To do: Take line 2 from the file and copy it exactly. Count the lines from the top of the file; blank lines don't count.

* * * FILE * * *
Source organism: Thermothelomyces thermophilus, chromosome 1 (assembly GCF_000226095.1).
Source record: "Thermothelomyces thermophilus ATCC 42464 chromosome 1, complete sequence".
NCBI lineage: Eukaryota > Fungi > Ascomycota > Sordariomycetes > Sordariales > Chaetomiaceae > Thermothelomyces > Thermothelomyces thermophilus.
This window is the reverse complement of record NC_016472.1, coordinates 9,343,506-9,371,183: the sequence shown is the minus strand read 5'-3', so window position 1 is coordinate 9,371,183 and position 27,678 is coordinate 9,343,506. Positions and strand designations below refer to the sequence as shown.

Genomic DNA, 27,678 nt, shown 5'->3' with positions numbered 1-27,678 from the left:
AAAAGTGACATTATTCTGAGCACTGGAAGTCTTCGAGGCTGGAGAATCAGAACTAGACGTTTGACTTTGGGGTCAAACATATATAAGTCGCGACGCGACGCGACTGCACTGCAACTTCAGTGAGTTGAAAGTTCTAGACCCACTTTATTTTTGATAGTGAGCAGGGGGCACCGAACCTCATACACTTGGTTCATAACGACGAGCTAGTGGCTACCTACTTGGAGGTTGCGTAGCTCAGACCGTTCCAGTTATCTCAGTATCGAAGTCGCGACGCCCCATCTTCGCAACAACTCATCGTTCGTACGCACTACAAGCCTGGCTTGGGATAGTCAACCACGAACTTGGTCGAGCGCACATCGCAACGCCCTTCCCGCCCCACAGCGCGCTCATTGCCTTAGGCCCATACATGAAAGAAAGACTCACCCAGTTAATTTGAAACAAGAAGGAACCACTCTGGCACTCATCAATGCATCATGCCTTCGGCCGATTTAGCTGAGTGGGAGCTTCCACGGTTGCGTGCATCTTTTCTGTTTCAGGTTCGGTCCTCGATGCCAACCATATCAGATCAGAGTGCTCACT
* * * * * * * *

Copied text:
Source record: "Thermothelomyces thermophilus ATCC 42464 chromosome 1, complete sequence".